Living with locals

Ever since I discovered AIRBNB, I have fallen in love with it, its very different from what I had always tried, apart from having a home with a lot more space and facilities that hotels ever provide, there so many times is an opportunity to engage with a local. Not always have I had a host who is living hands on, however, many times I have had the chance through AIRBNB to actually stay with some locals and that I must tell you is where AIRBNB takes the cake in comparison to all other websites that aid travel. I must confess I have not really travelled to Backpacking hostels which are next on my list to visit and experience but till then AIRBNB is doing a wonderful job really.

I have to mention this now especially when I am back from Sri Lanka, where we visited not one but three different homes and hosts. Amongst them one experience was so wonderful it will stay with me for life.

I have to mention the wonderful stay we had with Domaine de Bellevue, a home hosted by Valerian a Sri Lankan and Laure his wife who comes from Switzerland. As much as I regret that I could not meet Valerian’s wife or kids who were holidaying whilst we were there, I think that gave us more of Valerian’s time and interacting with the guy was a wonderful thing to do. The guy has travelled extensively all around the world doing all sorts of jobs, speaks 7 languages and now seems to have settled on this little mountain he bought, yes, you read that correct, he bought a mountain with a view and then he built his house. The location is so superb that sitting on his porch in Wattegama we can actually see & determine what weather is in Kandy(18kms away), Colombo(153kms away) & Nuwara Eliya (91kms away). To actually reach his house you have to climb around 400 meters inside his property from where the vehicles stops!! I told you, the guy bought a part of a mountain!

What we learnt from him was most Sri Lankans are involved in making their own houses, unlike us who basically hire people to do stuff. Very proudly Valerian would tell us that the tiles on the porch we were sitting on were actually done by his own hands! How amazing is that?! The man would go for his job, cook breakfast and dinner for us, do gardening, most of his food came from his own garden, would clean and do the dishes, feed his dogs, cats and birds, regale us with his chats, arrange transport for us and all that single handedly! I mean how industrious and resourceful is that, honestly I have come back with a big complex from there!

The other benefit is that it offers so much insight when you have a local who is ready to talk and converse with all the time, so many of your questions have suddenly got some answers, there is ready information to feed all your curiosity about the place.

Another amazing thing was, when at night we would sleep or when we would go out all we did was just close the magnet locked net of the door, the door would be otherwise open for anyone wanting to enter. That is how safe it was around there! Imagine doing that in a foreign country?

I actually joined him in the kitchen, he even made me love eating a pumpkin, I tasted several new fruits in his garden, Katu Anoda juice being new for me and one that fast became a favourite with the meals. We even made a wood fired pizza with me helping him a teeny weeny bit of garnishing. The pizza again was made from dough, that he prepared, most of the ingredients for the toppings came from his own garden, was wood fired, yes he had a wood fire oven made for this specially!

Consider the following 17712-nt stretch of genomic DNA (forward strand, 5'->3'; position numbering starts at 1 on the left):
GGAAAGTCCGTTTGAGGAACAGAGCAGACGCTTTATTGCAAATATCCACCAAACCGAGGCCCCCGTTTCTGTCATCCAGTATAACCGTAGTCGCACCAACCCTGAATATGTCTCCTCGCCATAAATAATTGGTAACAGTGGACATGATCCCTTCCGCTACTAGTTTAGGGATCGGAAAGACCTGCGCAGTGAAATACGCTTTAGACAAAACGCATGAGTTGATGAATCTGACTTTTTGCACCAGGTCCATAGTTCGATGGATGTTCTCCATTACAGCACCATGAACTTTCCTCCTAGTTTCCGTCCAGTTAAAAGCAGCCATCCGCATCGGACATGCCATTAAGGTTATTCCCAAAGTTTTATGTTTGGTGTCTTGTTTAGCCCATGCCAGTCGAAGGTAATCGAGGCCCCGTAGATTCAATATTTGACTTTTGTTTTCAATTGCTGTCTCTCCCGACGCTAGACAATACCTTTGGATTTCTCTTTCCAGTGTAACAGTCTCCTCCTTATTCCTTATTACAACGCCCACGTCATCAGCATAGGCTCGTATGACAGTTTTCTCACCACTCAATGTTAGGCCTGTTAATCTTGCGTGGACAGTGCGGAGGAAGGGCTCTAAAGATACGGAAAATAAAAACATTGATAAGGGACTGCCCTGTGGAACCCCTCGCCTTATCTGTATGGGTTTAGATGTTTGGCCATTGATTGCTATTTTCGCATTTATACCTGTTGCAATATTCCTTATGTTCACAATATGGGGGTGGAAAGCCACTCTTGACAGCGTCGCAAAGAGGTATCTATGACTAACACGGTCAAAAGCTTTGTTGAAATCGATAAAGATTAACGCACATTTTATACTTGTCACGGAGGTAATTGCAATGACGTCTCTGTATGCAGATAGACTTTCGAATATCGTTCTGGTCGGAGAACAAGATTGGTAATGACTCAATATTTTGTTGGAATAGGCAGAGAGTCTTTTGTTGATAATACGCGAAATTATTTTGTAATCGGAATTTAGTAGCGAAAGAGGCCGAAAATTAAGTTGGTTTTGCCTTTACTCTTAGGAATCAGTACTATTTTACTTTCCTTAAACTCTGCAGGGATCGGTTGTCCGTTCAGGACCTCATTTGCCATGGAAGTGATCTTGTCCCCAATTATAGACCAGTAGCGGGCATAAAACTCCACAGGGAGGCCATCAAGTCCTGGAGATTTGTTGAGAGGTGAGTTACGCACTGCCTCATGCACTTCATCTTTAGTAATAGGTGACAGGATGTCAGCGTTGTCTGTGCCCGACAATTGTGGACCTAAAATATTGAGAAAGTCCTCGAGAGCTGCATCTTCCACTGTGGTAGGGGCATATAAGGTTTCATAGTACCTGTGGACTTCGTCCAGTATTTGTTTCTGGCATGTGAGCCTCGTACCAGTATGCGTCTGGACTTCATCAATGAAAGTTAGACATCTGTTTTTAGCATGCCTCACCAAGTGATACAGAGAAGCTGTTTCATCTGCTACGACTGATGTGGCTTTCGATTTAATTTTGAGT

Infact one night he had some other guests who were a french couple who wanted to eat french food and Valerian made a complete french dinner and even asked us what sort of wine we would like to drink alongside! We had a wonderful dinner that night with some awesome classical music collection that Valerian has, the conversation during that dinner was enriching, I love interacting with people from different countries and cultures.

I wonder if hotels can ever provide such experiences? Atleast I have never had any of such in Hotels, its with homestays, which have locals living alongside that such pleasant benefits exist.

Apart from giving so many wonderful moments as far as the stay facilities are concerned the houses have so much more character than hotels, so much more space than a hotel room and actually a lot more privacy than hotels plus this wonderful insight into local life. Isn’t that what most travellers look for when they set out to travel???

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When we reached a little late in the noon to his place and claimed we were hungry, he made us this wonderful salad and Katu Anoda juice. The orange thing in the salad is actually Pumpkin boiled in just nutmeg water and salt and tasted wonderfully with pepper! I never knew I would say I loved eating Pumpkin you know!

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For really wonderful photos of the place you have to visit its page on FB on the link I shared above.

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We spent a lot of time here lazing with a book and sipping tea or just admiring the view.

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The view of Kandy city from our HOME in Wattegama! 😀

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Lest I forget, the place is a treasure trove for birds, we spotted many many birds of whom I have to identify many yet! Here is a Scarlet Minivet we spotted from our hammock!

 

I just can go on and on about the benefits of staying with locals or staying in homes instead of hotels, not taking anything away from hotels, I use them as much, however, for the sheer varied experiences you get from a home and living with someone it just cannot match up.

 

So have you ever stayed in a homestay or with locals?? If not don’t wait, give it a try!

 

 

Munsiari wala ghar